Cosimo I, Grand Duke of Tuscany (1519-1574) was a statesman of eminent ability who ruled Florence as an absolute prince. His rule was intelligent, skillful, and despotic, and he was regarded by many as the incarnation of Machiavelli's Prince. While recounting the life and deeds of Cosimo in the Vita, Aldus exercised considerable discretion and literary judgment, being careful not to offend the wrong people or to stir up unpleasant memories.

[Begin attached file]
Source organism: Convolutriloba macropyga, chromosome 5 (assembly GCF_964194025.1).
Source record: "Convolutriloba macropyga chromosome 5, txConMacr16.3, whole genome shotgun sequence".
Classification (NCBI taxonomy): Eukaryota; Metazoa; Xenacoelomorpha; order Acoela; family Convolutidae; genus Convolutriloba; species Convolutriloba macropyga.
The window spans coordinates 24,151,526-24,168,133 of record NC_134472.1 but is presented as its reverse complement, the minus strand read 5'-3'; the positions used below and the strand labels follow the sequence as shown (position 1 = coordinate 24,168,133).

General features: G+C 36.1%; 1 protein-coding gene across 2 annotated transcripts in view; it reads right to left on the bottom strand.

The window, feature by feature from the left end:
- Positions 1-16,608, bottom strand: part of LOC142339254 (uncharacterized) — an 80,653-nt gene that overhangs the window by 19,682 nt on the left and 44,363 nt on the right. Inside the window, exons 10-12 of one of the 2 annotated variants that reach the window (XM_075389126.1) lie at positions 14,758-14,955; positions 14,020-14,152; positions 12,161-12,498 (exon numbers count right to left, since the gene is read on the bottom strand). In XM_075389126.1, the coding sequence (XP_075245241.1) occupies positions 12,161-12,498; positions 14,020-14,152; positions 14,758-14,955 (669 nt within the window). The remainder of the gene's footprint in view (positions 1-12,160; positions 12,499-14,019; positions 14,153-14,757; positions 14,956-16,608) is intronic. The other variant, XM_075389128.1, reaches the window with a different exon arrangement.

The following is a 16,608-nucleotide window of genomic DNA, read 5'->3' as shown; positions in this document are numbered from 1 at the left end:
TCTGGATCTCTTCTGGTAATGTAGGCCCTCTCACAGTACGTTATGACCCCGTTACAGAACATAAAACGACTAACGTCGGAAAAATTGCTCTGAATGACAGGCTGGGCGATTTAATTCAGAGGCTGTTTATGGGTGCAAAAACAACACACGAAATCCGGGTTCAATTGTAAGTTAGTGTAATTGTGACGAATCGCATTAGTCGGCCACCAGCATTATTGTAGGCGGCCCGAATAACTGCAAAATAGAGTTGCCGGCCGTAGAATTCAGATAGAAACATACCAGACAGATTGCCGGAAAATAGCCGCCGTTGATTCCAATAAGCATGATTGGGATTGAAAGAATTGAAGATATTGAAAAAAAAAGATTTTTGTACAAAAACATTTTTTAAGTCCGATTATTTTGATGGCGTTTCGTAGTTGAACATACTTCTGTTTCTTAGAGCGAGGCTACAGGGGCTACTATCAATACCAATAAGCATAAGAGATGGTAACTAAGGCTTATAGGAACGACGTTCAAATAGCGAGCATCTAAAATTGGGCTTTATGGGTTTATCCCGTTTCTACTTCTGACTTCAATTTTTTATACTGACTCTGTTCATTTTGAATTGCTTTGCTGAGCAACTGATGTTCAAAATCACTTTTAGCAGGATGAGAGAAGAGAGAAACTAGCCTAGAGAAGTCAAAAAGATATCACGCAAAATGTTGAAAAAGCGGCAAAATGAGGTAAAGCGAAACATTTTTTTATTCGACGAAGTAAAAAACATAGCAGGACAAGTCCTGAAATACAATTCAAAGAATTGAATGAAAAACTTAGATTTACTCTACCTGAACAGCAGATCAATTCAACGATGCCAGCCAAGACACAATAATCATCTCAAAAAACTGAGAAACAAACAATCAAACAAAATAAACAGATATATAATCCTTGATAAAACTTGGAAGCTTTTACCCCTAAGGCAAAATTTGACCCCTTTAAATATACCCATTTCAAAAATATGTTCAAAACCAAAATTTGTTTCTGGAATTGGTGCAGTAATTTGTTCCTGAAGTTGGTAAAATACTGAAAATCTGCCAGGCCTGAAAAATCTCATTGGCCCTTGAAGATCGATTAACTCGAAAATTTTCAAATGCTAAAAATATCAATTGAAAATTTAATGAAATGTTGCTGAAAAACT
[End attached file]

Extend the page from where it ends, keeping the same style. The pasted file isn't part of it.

The Vita di Cosimo de' Medici is the major work of the Aldine Press during its operations at Bologna. Earlier, when Aldus the Younger wanted to transfer the press to Bologna, he had to petition local authorities. The Vita may have been designed to influence favorably those who were to make the decision. The work sufficiently impressed the reigning duke and son of Cosimo, Francesco de' Medici, that Aldus was offered the chair of belles-lettres at the University of Pisa.